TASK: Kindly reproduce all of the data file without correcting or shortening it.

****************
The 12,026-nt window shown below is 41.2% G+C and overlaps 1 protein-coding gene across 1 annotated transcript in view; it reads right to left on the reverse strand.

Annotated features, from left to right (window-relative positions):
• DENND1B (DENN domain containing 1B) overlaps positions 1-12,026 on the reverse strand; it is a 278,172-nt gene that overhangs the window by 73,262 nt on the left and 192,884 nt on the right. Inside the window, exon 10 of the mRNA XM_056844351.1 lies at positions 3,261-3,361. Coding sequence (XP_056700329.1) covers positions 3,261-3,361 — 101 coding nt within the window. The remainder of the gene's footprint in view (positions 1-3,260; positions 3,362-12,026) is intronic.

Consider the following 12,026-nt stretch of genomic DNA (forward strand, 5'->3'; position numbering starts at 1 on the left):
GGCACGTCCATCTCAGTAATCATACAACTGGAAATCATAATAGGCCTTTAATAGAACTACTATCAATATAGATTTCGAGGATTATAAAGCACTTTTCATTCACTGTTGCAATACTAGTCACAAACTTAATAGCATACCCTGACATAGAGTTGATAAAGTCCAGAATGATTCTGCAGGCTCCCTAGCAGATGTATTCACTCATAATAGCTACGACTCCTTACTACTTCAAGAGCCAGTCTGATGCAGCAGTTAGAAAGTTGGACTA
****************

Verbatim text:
The 12,026-nt window shown below is 41.2% G+C and overlaps 1 protein-coding gene across 1 annotated transcript in view; it reads right to left on the reverse strand.

Annotated features, from left to right (window-relative positions):
• DENND1B (DENN domain containing 1B) overlaps positions 1-12,026 on the reverse strand; it is a 278,172-nt gene that overhangs the window by 73,262 nt on the left and 192,884 nt on the right. Inside the window, exon 10 of the mRNA XM_056844351.1 lies at positions 3,261-3,361. Coding sequence (XP_056700329.1) covers positions 3,261-3,361 — 101 coding nt within the window. The remainder of the gene's footprint in view (positions 1-3,260; positions 3,362-12,026) is intronic.

Consider the following 12,026-nt stretch of genomic DNA (forward strand, 5'->3'; position numbering starts at 1 on the left):
GGCACGTCCATCTCAGTAATCATACAACTGGAAATCATAATAGGCCTTTAATAGAACTACTATCAATATAGATTTCGAGGATTATAAAGCACTTTTCATTCACTGTTGCAATACTAGTCACAAACTTAATAGCATACCCTGACATAGAGTTGATAAAGTCCAGAATGATTCTGCAGGCTCCCTAGCAGATGTATTCACTCATAATAGCTACGACTCCTTACTACTTCAAGAGCCAGTCTGATGCAGCAGTTAGAAAGTTGGACTA